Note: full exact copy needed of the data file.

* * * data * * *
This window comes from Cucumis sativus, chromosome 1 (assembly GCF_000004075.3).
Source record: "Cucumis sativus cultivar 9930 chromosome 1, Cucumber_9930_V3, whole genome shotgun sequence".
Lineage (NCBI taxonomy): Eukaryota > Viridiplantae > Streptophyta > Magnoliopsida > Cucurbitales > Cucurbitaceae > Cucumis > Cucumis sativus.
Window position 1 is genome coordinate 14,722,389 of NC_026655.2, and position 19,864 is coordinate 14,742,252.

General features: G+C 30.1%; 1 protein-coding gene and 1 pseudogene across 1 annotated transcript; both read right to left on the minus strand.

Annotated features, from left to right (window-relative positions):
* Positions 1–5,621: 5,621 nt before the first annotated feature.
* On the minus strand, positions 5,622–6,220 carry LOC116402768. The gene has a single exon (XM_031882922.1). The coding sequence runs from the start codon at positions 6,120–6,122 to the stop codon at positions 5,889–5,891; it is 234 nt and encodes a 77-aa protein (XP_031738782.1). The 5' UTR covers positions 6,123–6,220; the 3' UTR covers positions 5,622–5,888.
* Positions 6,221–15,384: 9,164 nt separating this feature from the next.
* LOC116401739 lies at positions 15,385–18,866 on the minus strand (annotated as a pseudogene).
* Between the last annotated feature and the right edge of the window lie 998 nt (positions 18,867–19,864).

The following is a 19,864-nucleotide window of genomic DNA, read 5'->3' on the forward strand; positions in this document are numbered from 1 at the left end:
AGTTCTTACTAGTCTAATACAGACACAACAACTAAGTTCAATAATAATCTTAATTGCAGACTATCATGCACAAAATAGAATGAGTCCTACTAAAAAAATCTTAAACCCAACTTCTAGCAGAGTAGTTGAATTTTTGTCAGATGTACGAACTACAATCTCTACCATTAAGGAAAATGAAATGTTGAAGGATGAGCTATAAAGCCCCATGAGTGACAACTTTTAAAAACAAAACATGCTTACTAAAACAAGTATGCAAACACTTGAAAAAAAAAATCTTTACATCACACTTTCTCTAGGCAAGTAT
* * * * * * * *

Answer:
This window comes from Cucumis sativus, chromosome 1 (assembly GCF_000004075.3).
Source record: "Cucumis sativus cultivar 9930 chromosome 1, Cucumber_9930_V3, whole genome shotgun sequence".
Lineage (NCBI taxonomy): Eukaryota > Viridiplantae > Streptophyta > Magnoliopsida > Cucurbitales > Cucurbitaceae > Cucumis > Cucumis sativus.
Window position 1 is genome coordinate 14,722,389 of NC_026655.2, and position 19,864 is coordinate 14,742,252.

General features: G+C 30.1%; 1 protein-coding gene and 1 pseudogene across 1 annotated transcript; both read right to left on the minus strand.

Annotated features, from left to right (window-relative positions):
* Positions 1–5,621: 5,621 nt before the first annotated feature.
* On the minus strand, positions 5,622–6,220 carry LOC116402768. The gene has a single exon (XM_031882922.1). The coding sequence runs from the start codon at positions 6,120–6,122 to the stop codon at positions 5,889–5,891; it is 234 nt and encodes a 77-aa protein (XP_031738782.1). The 5' UTR covers positions 6,123–6,220; the 3' UTR covers positions 5,622–5,888.
* Positions 6,221–15,384: 9,164 nt separating this feature from the next.
* LOC116401739 lies at positions 15,385–18,866 on the minus strand (annotated as a pseudogene).
* Between the last annotated feature and the right edge of the window lie 998 nt (positions 18,867–19,864).

The following is a 19,864-nucleotide window of genomic DNA, read 5'->3' on the forward strand; positions in this document are numbered from 1 at the left end:
AGTTCTTACTAGTCTAATACAGACACAACAACTAAGTTCAATAATAATCTTAATTGCAGACTATCATGCACAAAATAGAATGAGTCCTACTAAAAAAATCTTAAACCCAACTTCTAGCAGAGTAGTTGAATTTTTGTCAGATGTACGAACTACAATCTCTACCATTAAGGAAAATGAAATGTTGAAGGATGAGCTATAAAGCCCCATGAGTGACAACTTTTAAAAACAAAACATGCTTACTAAAACAAGTATGCAAACACTTGAAAAAAAAAATCTTTACATCACACTTTCTCTAGGCAAGTAT